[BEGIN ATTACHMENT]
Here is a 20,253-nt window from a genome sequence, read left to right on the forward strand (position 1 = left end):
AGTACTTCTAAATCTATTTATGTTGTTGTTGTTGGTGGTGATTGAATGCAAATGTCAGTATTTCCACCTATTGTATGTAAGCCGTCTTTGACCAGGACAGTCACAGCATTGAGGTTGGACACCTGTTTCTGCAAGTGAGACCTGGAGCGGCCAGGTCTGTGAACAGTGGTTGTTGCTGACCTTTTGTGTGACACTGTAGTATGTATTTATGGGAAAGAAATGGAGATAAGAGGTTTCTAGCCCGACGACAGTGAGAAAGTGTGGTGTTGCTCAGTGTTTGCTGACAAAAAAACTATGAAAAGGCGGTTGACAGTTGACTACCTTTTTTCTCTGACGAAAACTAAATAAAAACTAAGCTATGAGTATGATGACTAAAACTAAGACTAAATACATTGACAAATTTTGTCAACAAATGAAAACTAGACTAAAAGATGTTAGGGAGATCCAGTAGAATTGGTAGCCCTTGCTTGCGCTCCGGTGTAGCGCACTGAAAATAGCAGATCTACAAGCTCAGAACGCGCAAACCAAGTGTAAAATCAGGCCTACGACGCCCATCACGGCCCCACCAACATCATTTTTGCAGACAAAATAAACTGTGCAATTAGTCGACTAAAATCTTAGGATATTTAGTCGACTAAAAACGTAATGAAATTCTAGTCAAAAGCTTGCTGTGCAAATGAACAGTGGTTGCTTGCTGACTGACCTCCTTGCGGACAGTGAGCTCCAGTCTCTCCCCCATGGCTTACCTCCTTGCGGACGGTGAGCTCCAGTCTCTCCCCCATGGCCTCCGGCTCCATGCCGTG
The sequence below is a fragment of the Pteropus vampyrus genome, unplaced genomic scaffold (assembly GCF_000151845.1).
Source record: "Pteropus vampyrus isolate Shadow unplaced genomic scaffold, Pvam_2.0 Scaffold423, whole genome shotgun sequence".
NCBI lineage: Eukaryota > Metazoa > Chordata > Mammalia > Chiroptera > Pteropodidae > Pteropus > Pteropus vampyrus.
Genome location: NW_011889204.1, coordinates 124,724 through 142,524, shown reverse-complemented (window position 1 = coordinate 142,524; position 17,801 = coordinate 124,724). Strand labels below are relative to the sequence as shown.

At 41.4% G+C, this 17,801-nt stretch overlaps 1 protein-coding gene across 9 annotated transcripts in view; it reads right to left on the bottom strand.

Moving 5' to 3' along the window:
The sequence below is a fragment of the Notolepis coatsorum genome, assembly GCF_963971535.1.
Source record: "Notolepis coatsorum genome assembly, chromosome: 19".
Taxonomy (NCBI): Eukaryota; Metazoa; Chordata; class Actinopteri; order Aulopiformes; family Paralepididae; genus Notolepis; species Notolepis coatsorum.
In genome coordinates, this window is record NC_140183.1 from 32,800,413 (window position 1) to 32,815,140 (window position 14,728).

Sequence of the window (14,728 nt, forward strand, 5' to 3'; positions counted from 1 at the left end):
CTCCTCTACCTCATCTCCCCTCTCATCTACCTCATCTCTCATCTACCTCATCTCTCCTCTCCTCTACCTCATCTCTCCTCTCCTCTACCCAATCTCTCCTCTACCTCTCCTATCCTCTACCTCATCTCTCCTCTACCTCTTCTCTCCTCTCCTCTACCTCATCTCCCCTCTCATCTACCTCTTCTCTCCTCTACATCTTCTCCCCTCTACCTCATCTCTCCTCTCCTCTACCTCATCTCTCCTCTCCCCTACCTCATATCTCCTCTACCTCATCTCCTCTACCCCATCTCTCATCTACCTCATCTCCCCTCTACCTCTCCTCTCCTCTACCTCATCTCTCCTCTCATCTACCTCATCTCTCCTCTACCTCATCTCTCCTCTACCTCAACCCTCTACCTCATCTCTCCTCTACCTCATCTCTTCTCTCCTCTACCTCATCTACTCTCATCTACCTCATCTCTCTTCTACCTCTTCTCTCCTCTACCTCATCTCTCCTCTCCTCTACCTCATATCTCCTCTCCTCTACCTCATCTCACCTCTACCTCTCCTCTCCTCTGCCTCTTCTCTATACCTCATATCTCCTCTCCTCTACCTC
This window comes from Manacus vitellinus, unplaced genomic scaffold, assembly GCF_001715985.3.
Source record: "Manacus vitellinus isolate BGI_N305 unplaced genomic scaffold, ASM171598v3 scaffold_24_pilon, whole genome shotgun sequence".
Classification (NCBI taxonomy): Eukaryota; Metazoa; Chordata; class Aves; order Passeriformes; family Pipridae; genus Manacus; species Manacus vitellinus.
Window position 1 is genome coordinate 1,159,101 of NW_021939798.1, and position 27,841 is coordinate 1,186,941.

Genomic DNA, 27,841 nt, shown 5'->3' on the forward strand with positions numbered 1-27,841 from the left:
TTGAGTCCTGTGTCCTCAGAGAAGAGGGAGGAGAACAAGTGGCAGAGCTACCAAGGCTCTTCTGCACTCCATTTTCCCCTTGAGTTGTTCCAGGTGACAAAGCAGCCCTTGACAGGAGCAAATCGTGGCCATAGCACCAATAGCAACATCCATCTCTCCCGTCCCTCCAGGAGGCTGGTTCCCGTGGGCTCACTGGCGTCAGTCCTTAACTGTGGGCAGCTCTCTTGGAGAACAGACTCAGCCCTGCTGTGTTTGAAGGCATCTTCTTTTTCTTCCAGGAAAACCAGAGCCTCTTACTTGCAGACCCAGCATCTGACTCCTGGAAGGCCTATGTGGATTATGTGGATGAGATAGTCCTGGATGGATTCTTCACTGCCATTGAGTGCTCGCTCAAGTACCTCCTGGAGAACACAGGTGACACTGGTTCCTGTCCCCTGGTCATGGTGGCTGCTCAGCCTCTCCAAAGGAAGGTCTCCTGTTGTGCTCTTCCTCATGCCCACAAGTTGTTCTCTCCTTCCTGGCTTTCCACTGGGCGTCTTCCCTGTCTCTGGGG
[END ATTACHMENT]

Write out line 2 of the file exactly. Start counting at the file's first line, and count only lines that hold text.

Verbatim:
AGTACTTCTAAATCTATTTATGTTGTTGTTGTTGGTGGTGATTGAATGCAAATGTCAGTATTTCCACCTATTGTATGTAAGCCGTCTTTGACCAGGACAGTCACAGCATTGAGGTTGGACACCTGTTTCTGCAAGTGAGACCTGGAGCGGCCAGGTCTGTGAACAGTGGTTGTTGCTGACCTTTTGTGTGACACTGTAGTATGTATTTATGGGAAAGAAATGGAGATAAGAGGTTTCTAGCCCGACGACAGTGAGAAAGTGTGGTGTTGCTCAGTGTTTGCTGACAAAAAAACTATGAAAAGGCGGTTGACAGTTGACTACCTTTTTTCTCTGACGAAAACTAAATAAAAACTAAGCTATGAGTATGATGACTAAAACTAAGACTAAATACATTGACAAATTTTGTCAACAAATGAAAACTAGACTAAAAGATGTTAGGGAGATCCAGTAGAATTGGTAGCCCTTGCTTGCGCTCCGGTGTAGCGCACTGAAAATAGCAGATCTACAAGCTCAGAACGCGCAAACCAAGTGTAAAATCAGGCCTACGACGCCCATCACGGCCCCACCAACATCATTTTTGCAGACAAAATAAACTGTGCAATTAGTCGACTAAAATCTTAGGATATTTAGTCGACTAAAAACGTAATGAAATTCTAGTCAAAAGCTTGCTGTGCAAATGAACAGTGGTTGCTTGCTGACTGACCTCCTTGCGGACAGTGAGCTCCAGTCTCTCCCCCATGGCTTACCTCCTTGCGGACGGTGAGCTCCAGTCTCTCCCCCATGGCCTCCGGCTCCATGCCGTG